Housing & Homeless Services
In the TDMHSAS Office of Housing and Homeless Services, we aim to support the housing needs of people living with mental illness as they find a new life in recovery. Through partnerships with local service providers, supportive communities, and tireless advocates, we're able to help people find stable living situations to support their recovery. The reason why we do what we do is best summed up by a recent news story that you can watch below. You can also scroll farther to learn more about individual programs.
Our state plan to end veteran and chronic homelessness by 2017; family, children, and youth homelessness by 2020; and all other homelessness by 2025, so that episodes of homelessness will be rare, brief, and non-recurring.
Veterans who have a mental illness, substance use disorder, or a co-occurring mental illness and substance use disorder who are experiencing long-term homelessness can receive specialized case management services, outreach, and help finding permanent affordable housing.
Find web resources related to housing and homelessness, along with available statewide programs and where to obtain assistance. Please check back frequently for additional resources and new programs that may become available in your area.
The Creating Homes Initiative (CHI) seeks to assertively and strategically partner with local communities to educate, inform, and expand quality, safe, affordable and permanent housing options for people with mental illness and co-occurring disorders.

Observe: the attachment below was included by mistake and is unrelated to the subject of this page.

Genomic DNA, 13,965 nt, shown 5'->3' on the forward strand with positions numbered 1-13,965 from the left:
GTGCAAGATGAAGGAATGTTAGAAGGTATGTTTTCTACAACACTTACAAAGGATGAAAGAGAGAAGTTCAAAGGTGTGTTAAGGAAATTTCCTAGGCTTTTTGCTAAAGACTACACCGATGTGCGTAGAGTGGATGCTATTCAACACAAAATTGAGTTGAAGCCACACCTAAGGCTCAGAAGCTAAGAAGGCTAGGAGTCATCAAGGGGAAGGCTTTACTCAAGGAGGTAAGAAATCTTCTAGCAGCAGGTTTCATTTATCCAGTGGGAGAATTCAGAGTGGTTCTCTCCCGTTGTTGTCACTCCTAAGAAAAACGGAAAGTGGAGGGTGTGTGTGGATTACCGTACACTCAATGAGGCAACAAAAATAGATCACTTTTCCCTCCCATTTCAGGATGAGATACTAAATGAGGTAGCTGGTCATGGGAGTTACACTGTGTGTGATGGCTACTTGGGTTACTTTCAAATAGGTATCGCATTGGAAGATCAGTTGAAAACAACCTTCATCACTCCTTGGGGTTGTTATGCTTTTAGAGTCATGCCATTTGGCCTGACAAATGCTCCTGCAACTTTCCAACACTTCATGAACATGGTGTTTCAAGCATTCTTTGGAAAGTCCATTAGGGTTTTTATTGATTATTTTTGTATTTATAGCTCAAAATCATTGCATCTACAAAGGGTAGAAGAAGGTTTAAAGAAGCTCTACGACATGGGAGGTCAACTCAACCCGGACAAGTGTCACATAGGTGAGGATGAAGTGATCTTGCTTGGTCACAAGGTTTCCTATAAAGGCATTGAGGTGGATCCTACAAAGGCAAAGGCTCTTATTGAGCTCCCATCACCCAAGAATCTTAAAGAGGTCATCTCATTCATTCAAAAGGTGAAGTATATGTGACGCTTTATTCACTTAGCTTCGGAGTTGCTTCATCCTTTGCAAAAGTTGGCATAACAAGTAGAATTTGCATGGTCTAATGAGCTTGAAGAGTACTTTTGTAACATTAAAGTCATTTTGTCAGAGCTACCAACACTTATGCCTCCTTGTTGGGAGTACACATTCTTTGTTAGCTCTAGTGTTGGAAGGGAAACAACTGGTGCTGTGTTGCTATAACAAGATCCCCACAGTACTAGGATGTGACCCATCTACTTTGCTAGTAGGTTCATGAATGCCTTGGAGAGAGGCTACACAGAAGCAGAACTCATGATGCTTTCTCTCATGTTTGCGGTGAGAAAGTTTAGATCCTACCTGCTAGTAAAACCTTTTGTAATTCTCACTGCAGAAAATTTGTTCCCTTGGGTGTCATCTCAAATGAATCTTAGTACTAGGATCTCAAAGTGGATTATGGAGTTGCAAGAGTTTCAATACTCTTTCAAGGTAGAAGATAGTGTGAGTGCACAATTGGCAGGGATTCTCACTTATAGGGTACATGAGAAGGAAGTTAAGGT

A Continuum of Care (CoC) is a regional or local planning body that coordinates housing and services funding for homeless families and individuals, primarily using funding received through U.S. Department of Housing and Urban Development (HUD).
Projects for Assistance in Transition from Homelessness (PATH), serves people with serious mental illness, including those with co-occurring substance use disorders who are experiencing homelessness or are at imminent risk of becoming homeless.
Children and youth with Severe Emotional Disturbance (SED) who experience homelessness can receive help to secure housing and keep the family intact.
Young adults with mental illness or serious emotional disturbance leaving foster care or mental health residential treatment can receive life skills classes and partially-supervised housing through Park Center’s Emerging Adult program in Nashville.
The SSI/SSDI Outreach, Access, and Recovery (SOAR) effort in Tennessee is an initiative designed to increase access to SSI/SSDI for eligible adults who are experiencing or at risk of homelessness and have a mental illness, medical impairment, and/or a co-occurring substance use disorder.